The patient underwent left hemithyroidectomy with isthmusectomy due to the rarity of a diagnosis of metastatic mesothelioma to the thyroid and the uncertainty of how best to treat this. Final pathology confirmed the presence of multiple microscopic foci of metastatic mesothelioma that were again positive for immunostains CK 5/6 and calretinin, negative for TTF-1 and thyroglobulin [Figure 4]. Follow-up PET scan post-operatively revealed no further uptake in the thyroid bed and limited uptake in the right pleural space.

Figure 4: Surgical Resection: Panel A (×40) shows nodular thyroid tissue. Panel B (×40): Two populations of cells seen within the nodule. Hürthle cells (black arrow) shows abundant pink cytoplasm. However, the tissue contains mostly mesothelial cells (white arrow) which are smaller polygonal cells with less cytoplasm. Panel C (×100): Mesothelial cells are positive for keratin 5/6. Panel D (×100): Mesothelial cells are positive for calretinin. Other immunostains (not shown) that were positive in the mesothelial cells include CK7 and HBME1, while TTF-1 and Thyroglobulin were both negative

DISCUSSION

Focal PET positive thyroid nodules have a higher risk of malignancy. More than 1/3 of these nodules are malignant, of which about 4% represent metastasis to the thyroid.[2] Metastasis can occur with equal frequency to normal and goiterous thyroid tissue.[3] However, metastasis to the thyroid may be difficult to recognize, especially if it occurs before the primary cancer has been diagnosed.[4] In a series of 25,000 FNA's reviewed to ascertain the incidence of metastatic cancer to the thyroid, 25 cases (0.1%) were identified as non-thyroid in origin.[3] The tumors that spread to the thyroid gland included kidney (8 cases), lung (7 cases), breast (5 cases) and one case each of cervical cancer/colon cancer/malignant melanoma/malignant mesothelioma/rhabdomyosarcoma. However, in only 5 of these cases was there cytological suspicion of metastasis without a clinical suspicion. In 9 of these cases, a positive FNA on cytopathology was originally indistinguishable from primary thyroid cancer prior to surgical pathology, as the primary tumor (predominately breast and renal carcinoma) was not known at the time of FNA.

Therefore, it can be difficult to distinguish primary thyroid tumors from metastasis on FNA, especially if there is no clinical suspicion of metastasis. Most thyroid tumors are relatively uniform and most metastases tend to have more pleomorphism. However, medullary thyroid carcinoma and anaplastic thyroid carcinoma are typically more pleomorphic and some metastases, such as this mesothelioma, can be relatively uniform. Specific features such as mucin or keratinization can point toward a metastasis, but not invariably. Immunohistochemical studies could therefore be the most helpful ancillary study. The absence of thyroglobulin and calcitonin staining point toward metastasis if anaplastic thyroid carcinoma is excluded.[4] Two realms of ancillary molecular testing, including mutational analysis using polymerase chain reaction (PCR) and single step reverse transcriptase PCR, have begun to be widely applied in the US in order to resolve atypical follicular cells of undetermined significance.[5] These tests may also be able to help resolve whether lobectomy or total thyroidectomy is needed in cases that are suspicious for follicular or Hürthle cell neoplasm. There is no data on how the Veracyte Affirma® gene expression profiling test would work in setting of metastasis to the thyroid. It is designed to detect normal/benign thyroid nodules by comparing the FNA washings to known gene characteristics in the Veracyte identification pool of benign or malignant nodules.[6] One could argue that the test could be positive due to the presence of a non-thyroid population. On the other hand, the majority of the cells in this patient's FNA were normal Hürthle cells, so it is possible that the assay would predict that the nodule is benign. Mutations in BRAF, RET, TRK, RAS and PAX8/PPARγ are found in 70% of follicular thyroid cancers.[7] With the exception of BRAF and N-RAS mutations, the other mutations are fairly specific for tumors of the thyroid. BRAF is commonly mutated in melanomas, Langerhans cell histiocytosis, a subset of colonic tumors and rare lung adenocarcinomas. Of importance, many metastases including mesothelioma would test negative for these mutations.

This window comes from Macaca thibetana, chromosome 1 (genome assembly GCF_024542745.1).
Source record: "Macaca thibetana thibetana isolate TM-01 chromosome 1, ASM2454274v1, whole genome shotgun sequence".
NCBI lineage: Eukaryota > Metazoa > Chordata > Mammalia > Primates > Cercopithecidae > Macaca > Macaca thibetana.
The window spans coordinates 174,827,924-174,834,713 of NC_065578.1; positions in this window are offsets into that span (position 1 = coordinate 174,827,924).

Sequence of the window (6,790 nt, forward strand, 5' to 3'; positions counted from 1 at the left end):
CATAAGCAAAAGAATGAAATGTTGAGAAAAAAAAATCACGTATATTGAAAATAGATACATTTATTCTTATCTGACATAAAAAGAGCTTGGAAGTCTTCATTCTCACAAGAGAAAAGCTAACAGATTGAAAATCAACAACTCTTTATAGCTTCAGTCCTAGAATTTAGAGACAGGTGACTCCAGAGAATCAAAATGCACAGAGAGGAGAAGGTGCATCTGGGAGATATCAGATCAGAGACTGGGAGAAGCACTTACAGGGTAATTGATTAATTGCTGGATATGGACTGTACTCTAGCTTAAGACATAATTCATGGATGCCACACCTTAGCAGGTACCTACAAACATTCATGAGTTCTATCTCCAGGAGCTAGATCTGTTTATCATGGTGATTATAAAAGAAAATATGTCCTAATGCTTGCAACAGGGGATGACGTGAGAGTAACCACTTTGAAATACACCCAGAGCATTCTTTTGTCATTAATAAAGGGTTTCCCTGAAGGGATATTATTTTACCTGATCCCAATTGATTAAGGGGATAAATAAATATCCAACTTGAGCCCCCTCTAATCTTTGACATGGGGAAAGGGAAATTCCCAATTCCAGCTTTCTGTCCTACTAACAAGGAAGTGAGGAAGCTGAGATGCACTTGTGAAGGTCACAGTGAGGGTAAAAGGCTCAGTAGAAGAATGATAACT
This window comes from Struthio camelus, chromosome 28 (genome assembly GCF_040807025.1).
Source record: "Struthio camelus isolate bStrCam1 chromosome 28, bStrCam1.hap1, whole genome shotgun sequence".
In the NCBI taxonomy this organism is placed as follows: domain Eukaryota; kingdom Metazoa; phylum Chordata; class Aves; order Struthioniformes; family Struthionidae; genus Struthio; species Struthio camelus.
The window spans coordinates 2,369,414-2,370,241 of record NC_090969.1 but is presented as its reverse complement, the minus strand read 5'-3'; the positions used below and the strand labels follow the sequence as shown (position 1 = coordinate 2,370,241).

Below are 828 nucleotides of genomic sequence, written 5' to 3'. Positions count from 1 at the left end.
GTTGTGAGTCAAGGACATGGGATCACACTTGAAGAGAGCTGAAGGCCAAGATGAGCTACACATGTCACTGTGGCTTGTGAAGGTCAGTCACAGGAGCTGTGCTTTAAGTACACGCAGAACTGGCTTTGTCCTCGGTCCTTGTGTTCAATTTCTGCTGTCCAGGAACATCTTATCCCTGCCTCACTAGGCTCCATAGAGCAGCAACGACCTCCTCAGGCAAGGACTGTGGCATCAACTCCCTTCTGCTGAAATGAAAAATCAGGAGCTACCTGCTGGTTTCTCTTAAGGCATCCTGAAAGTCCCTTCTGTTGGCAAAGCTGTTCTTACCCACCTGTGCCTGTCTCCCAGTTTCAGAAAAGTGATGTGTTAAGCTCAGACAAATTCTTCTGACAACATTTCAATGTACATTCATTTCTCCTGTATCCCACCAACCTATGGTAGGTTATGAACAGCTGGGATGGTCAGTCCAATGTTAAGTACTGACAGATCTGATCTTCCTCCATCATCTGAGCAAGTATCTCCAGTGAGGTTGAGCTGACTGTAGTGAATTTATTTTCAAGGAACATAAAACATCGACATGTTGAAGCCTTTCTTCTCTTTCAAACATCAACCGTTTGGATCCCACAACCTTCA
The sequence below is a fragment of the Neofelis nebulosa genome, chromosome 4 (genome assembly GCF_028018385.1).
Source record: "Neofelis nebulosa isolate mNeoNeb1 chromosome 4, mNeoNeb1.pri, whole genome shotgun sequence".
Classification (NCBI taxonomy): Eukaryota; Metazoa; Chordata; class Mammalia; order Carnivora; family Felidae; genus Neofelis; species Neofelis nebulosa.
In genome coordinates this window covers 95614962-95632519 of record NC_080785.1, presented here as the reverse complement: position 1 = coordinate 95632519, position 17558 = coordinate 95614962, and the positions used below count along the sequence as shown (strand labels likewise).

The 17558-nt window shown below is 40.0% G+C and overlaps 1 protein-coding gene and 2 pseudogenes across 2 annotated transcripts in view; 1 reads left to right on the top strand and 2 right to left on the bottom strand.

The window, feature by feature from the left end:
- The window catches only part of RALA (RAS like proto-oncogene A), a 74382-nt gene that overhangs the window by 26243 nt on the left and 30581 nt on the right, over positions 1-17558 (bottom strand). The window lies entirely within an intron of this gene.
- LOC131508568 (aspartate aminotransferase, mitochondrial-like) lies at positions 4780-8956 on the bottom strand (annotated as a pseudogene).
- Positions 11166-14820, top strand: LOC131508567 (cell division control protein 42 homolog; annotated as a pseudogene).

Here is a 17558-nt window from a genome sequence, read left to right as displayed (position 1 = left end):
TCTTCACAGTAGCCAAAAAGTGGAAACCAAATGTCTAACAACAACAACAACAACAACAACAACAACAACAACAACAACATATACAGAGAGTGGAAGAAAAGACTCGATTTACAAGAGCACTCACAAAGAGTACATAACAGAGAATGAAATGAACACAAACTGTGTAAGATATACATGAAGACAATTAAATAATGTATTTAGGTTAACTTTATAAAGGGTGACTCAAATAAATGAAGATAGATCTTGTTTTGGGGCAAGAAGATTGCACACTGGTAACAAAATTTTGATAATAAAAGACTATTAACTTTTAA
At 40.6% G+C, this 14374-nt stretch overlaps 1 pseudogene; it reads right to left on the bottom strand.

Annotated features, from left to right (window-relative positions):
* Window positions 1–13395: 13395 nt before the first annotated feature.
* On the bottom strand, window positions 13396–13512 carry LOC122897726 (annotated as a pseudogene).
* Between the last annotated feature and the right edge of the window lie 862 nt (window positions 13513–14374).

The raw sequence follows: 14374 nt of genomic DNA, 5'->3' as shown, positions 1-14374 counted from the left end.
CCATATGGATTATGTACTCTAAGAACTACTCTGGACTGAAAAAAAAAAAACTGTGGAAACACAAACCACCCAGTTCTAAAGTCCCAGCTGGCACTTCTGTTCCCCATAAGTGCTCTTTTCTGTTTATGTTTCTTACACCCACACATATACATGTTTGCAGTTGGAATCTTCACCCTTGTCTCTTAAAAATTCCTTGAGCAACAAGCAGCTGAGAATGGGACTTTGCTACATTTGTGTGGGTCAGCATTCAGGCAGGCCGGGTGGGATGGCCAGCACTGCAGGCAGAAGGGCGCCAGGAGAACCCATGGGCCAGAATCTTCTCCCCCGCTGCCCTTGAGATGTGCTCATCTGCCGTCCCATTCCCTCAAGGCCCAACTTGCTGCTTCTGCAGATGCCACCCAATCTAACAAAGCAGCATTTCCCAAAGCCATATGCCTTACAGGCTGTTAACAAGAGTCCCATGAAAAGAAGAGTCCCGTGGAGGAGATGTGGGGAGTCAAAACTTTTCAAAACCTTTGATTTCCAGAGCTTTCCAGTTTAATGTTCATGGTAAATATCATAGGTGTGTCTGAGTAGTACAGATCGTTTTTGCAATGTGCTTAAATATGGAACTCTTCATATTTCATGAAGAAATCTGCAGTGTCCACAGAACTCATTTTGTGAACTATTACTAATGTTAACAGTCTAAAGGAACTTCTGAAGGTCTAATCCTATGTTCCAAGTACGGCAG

To the best of our knowledge, this is the second reported case where in an ante-mortem diagnosis of metastasis mesothelioma to the thyroid was made, as the first was identified as 1 of a series of 25,000 cases.[3] However, in a post-mortem study of 318 patients with malignant mesothelioma metastasis to the thyroid was found in 22 (7%) of patients.[8]

CONCLUSION

Metastatic tumors to the thyroid are rare, representing less than 1% of all thyroid malignancies[9] or 4% of thyroid malignancies identified by PET scanning.[2] They may closely mimic the appearance of primary thyroid neoplasm. Metastases should always be considered in patients with a previous history of cancer. Immunohistochemistry may be required to distinguish metastases from primary tumors.

COMPETING INTERESTS STATEMENT BY ALL AUTHORS

There are no conflicts of interest

AUTHORSHIP STATEMENT BY ALL AUTHORS

All authors have participated sufficiently in the study and takes public responsibility for appropriate portions of the content of this article.

ETHICS STATEMENT BY ALL AUTHORS

As this is case report without identifiers, our institution does not require approval from Institutional Review Board (IRB) (or its equivalent). Authors take responsibility to maintain relevant documentation in this respect.

EDITORIAL/PEER-REVIEW STATEMENT

To ensure the integrity and highest quality of CytoJournal publications, the review process of this manuscript was conducted under a double blind model (authors are blinded for reviewers and vice versa) through automatic online system.